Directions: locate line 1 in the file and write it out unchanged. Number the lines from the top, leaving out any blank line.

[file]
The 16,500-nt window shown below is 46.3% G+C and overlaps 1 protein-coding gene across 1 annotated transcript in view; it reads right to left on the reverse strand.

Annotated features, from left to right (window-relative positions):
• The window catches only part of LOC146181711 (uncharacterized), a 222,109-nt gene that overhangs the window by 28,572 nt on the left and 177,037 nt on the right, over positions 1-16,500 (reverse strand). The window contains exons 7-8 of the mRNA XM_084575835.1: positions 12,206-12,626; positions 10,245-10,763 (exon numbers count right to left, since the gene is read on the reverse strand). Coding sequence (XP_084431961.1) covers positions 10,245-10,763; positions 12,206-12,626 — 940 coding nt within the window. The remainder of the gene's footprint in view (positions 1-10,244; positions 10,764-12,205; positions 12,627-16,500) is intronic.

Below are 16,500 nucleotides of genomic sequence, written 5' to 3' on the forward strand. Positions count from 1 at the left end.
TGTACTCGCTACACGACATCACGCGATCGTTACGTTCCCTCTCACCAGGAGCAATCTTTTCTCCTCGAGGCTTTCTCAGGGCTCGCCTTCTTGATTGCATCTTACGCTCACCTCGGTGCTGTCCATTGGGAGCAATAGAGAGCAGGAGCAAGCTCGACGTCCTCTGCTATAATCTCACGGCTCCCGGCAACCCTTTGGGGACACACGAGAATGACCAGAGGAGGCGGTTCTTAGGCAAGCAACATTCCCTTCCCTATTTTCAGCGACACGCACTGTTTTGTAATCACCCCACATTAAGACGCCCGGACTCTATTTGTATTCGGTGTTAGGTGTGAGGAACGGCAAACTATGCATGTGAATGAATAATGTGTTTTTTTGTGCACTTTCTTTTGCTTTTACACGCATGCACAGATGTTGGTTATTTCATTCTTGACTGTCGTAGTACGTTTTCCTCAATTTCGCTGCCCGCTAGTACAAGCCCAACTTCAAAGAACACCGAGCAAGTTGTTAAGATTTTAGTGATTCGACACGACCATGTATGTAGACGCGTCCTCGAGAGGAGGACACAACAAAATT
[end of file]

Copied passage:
The 16,500-nt window shown below is 46.3% G+C and overlaps 1 protein-coding gene across 1 annotated transcript in view; it reads right to left on the reverse strand.